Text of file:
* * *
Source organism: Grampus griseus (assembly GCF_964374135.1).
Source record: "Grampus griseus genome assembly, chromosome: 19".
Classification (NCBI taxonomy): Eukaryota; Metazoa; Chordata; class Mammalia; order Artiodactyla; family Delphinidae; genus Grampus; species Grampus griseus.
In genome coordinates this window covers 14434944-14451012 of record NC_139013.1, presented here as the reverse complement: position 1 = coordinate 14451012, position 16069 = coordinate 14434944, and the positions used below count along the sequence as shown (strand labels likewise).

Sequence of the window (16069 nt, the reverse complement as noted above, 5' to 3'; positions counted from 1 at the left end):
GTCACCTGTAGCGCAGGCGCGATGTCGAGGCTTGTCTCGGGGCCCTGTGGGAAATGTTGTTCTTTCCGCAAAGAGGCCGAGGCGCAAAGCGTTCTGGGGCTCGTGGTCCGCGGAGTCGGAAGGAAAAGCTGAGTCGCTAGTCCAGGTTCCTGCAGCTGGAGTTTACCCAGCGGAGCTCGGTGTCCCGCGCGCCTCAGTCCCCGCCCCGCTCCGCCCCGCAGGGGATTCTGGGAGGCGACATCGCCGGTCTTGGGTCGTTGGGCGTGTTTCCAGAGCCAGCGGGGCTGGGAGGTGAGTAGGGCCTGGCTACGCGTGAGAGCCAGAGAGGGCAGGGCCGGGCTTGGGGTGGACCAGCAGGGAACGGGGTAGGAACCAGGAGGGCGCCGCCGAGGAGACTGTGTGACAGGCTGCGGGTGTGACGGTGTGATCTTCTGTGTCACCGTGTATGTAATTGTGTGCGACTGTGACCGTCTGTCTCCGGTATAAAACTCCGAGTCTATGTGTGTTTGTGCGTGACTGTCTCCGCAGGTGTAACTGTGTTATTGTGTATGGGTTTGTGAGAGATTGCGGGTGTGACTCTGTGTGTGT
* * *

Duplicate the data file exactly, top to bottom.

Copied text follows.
Source organism: Grampus griseus (assembly GCF_964374135.1).
Source record: "Grampus griseus genome assembly, chromosome: 19".
Classification (NCBI taxonomy): Eukaryota; Metazoa; Chordata; class Mammalia; order Artiodactyla; family Delphinidae; genus Grampus; species Grampus griseus.
In genome coordinates this window covers 14434944-14451012 of record NC_139013.1, presented here as the reverse complement: position 1 = coordinate 14451012, position 16069 = coordinate 14434944, and the positions used below count along the sequence as shown (strand labels likewise).

Sequence of the window (16069 nt, the reverse complement as noted above, 5' to 3'; positions counted from 1 at the left end):
GTCACCTGTAGCGCAGGCGCGATGTCGAGGCTTGTCTCGGGGCCCTGTGGGAAATGTTGTTCTTTCCGCAAAGAGGCCGAGGCGCAAAGCGTTCTGGGGCTCGTGGTCCGCGGAGTCGGAAGGAAAAGCTGAGTCGCTAGTCCAGGTTCCTGCAGCTGGAGTTTACCCAGCGGAGCTCGGTGTCCCGCGCGCCTCAGTCCCCGCCCCGCTCCGCCCCGCAGGGGATTCTGGGAGGCGACATCGCCGGTCTTGGGTCGTTGGGCGTGTTTCCAGAGCCAGCGGGGCTGGGAGGTGAGTAGGGCCTGGCTACGCGTGAGAGCCAGAGAGGGCAGGGCCGGGCTTGGGGTGGACCAGCAGGGAACGGGGTAGGAACCAGGAGGGCGCCGCCGAGGAGACTGTGTGACAGGCTGCGGGTGTGACGGTGTGATCTTCTGTGTCACCGTGTATGTAATTGTGTGCGACTGTGACCGTCTGTCTCCGGTATAAAACTCCGAGTCTATGTGTGTTTGTGCGTGACTGTCTCCGCAGGTGTAACTGTGTTATTGTGTATGGGTTTGTGAGAGATTGCGGGTGTGACTCTGTGTGTGT